japan

5 Things I Love About Japan

I lived in Japan on two separate occasions. Although there are a handful of things I prefer about England, Japan is a place that I simply prefer existing in.
Here are 5 major differences are what draw me back to this wonderful country.

Public baths

If you’ve read my post on things to do in Japan, you would already know how strongly I feel about being naked in public: everyone should visit a public bath house.

I grew up a shower-girl; I thought baths were boring, wasted water and took up too much of my time. However, Japanese sento (artificially heated baths) and onsen (natural hot springs) make me feel like I’m rewarding myself for existing. I discovered how great it is for the system, skin and blood circulation to dip in and out of scorching hot and ice-cold baths. It’s an incredible experience that quickly became a bi-monthly habit.

24-hr life

Another major difference between British and Japanese culture is the idea that Japan doesn’t sleep. With the exception of banks, there is always something open, somewhere to go, and something to do. I could pop to the 24-hour supermarket or convenience store next door at 1 am, sing my heart out at karaoke at 2 am, then go clubbing until the first train at 5 am!

Japanese toilets

I had a hard time choosing between public transport and Japanese toilets and I think I’m going to have to choose the toilets because they are unlike anything I’ve ever experienced! By Japanese toilets, I’m referring to the Western-style Japanese toilets and not the traditional squat toilets. Western-style toilets heat up, come with a bidet, and make waterfall sounds to mask the sound of your descending feces. If you’re the type to spend more time than necessary on your phone, it’s even harder with a heated seat in winter!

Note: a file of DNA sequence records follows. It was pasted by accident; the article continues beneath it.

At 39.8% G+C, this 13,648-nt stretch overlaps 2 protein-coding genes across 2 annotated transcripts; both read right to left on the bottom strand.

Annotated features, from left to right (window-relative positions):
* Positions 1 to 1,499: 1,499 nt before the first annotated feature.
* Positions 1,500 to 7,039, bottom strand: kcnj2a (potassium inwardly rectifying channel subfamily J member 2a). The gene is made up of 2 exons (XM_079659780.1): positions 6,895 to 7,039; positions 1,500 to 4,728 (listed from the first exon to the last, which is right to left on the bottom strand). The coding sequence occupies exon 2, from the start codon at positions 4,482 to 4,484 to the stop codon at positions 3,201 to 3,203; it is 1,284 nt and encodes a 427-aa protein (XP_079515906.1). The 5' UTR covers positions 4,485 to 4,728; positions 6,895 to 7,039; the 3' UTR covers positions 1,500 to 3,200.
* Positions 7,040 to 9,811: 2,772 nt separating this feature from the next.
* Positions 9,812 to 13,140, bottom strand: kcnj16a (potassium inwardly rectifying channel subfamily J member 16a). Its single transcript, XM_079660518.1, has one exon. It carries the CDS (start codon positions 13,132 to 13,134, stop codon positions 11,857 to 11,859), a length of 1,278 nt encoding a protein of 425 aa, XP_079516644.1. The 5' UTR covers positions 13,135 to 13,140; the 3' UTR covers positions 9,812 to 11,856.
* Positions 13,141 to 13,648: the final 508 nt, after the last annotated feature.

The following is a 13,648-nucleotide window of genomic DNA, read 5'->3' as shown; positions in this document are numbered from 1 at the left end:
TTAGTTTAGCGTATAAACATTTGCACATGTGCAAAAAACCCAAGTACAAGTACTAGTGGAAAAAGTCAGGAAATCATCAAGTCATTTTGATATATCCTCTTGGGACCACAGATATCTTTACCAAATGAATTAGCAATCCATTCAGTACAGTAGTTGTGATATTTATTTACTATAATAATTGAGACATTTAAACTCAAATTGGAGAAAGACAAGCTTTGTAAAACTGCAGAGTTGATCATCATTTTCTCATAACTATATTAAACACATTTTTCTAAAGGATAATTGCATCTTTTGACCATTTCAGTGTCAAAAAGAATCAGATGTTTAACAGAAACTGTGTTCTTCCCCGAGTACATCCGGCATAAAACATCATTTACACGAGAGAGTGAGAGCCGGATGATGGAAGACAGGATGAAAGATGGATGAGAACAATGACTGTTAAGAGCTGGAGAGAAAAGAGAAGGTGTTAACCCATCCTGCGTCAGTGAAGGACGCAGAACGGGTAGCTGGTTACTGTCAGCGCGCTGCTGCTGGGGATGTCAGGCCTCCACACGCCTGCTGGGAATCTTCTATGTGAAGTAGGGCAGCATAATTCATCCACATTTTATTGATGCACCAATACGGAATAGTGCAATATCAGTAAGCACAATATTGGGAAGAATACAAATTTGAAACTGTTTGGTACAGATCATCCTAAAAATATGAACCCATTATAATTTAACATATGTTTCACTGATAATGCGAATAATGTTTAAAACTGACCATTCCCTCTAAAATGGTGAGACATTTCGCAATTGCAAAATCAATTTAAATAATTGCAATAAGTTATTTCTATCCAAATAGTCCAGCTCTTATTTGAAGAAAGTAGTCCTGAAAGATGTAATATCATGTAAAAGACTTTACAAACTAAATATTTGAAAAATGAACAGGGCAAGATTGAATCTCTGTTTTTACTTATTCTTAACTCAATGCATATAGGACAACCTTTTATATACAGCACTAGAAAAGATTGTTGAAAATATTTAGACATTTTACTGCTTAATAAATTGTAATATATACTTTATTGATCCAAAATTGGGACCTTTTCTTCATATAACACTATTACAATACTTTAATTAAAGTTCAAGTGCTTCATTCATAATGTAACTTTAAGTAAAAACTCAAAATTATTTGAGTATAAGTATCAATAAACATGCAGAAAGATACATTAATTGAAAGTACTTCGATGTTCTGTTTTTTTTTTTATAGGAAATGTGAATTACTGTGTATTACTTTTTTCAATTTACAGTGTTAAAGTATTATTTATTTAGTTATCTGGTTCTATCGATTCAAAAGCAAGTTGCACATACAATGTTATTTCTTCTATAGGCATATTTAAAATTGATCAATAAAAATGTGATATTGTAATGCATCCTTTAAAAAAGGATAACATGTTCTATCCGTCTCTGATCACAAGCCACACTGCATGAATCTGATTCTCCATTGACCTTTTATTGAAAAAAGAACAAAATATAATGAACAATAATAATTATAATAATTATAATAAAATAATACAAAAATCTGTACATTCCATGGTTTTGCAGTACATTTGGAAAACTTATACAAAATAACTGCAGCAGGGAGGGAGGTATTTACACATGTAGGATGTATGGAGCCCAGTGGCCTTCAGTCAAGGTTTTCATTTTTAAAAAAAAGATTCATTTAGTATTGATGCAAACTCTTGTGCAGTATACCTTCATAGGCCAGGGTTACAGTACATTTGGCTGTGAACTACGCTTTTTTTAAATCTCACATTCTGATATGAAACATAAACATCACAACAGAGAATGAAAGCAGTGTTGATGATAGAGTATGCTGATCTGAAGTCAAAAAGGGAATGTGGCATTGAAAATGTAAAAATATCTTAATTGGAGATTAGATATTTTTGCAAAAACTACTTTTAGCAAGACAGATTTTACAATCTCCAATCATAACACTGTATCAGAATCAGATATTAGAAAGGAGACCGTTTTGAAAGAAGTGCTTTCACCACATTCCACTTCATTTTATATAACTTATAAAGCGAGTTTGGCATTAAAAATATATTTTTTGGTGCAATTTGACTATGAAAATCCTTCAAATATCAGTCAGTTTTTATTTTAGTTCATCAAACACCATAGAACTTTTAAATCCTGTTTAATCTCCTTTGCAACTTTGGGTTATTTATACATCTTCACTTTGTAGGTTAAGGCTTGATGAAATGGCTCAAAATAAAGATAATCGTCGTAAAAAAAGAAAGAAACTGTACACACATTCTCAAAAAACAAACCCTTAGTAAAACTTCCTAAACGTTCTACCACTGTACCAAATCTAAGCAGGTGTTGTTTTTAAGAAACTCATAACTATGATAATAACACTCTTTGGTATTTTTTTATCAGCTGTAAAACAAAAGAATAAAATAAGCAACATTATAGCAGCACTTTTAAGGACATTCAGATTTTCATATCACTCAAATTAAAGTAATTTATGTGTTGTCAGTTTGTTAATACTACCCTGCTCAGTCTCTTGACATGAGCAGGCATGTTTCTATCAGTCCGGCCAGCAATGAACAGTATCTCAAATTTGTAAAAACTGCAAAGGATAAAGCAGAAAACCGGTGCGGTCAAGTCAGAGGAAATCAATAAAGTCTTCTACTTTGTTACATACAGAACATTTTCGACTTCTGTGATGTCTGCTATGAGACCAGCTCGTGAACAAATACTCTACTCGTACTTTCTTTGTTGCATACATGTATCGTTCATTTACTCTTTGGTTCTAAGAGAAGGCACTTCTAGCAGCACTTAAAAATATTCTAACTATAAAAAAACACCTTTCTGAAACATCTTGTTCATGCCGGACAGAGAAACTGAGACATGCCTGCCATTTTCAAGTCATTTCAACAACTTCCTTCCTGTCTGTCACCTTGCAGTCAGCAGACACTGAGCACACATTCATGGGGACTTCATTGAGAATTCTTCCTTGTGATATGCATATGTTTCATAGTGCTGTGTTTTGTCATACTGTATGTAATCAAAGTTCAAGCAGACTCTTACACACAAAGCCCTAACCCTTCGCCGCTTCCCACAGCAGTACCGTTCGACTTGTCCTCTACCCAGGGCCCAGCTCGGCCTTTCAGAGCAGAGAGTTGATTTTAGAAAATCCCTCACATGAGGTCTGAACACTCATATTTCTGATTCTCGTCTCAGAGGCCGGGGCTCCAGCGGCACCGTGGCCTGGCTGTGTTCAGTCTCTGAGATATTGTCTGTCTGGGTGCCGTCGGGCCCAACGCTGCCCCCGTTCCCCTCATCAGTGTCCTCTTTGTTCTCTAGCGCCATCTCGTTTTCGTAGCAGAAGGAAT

Love hotels

Ahem. Right. So, we’re all adults here.
Let’s talk about this place that allows you to be intimate in absolute privacy. As many Japanese adults live with their families or in university or work dorms, they can escape to love hotels for half an hour to as long as overnight. Since you can spend a very short amount of time there and return to reality soon afterwards, love hotels are very well-stocked with toiletries, catering, coughessentialscough and other services. Love hotels can also be incredibly useful when you miss the last train and would rather not check into a 12-person hostel or a coffin-like capsule (hotel).

Rice and meat culture

If you need to know anything about me and my relationship with food is that I like it best if there is meat in it. And after living in Asia for a few months, I became very attracted to the idea of a big bowl of white rice.
Needless to say, donburi (meat on rice) is my favourite Japanese food. Oyakodon (chicken and egg on rice), gyudon (beef on rice), katsudon (pork cutlet on rice)…plus all-you-can-eat shabu-shabu (boiled pork) and yakiniku (BBQ) and omurice (omelette rice) meant that I ate very well in my almost 2 years in Japan!

For those who can’t indulge in this side of Japan’s food culture then rest assured that Japan does have an abundance of fish and vegetables, but do be careful because meat stock and fish paste don’t often get counted as ‘meat’ and ‘fish’.


Of course, these are not the only reasons that I love Japan but they are certainly enough to make me stare longingly at my suitcase every few days that I’m not there…
Well, unless I’m in South Korea, which has enough similarities to adjust to the culture, but enough differences to want to visit just as often as I visited Japan.
I think everyone should go to Japan at least once though!

Happy travels,

deeyandra x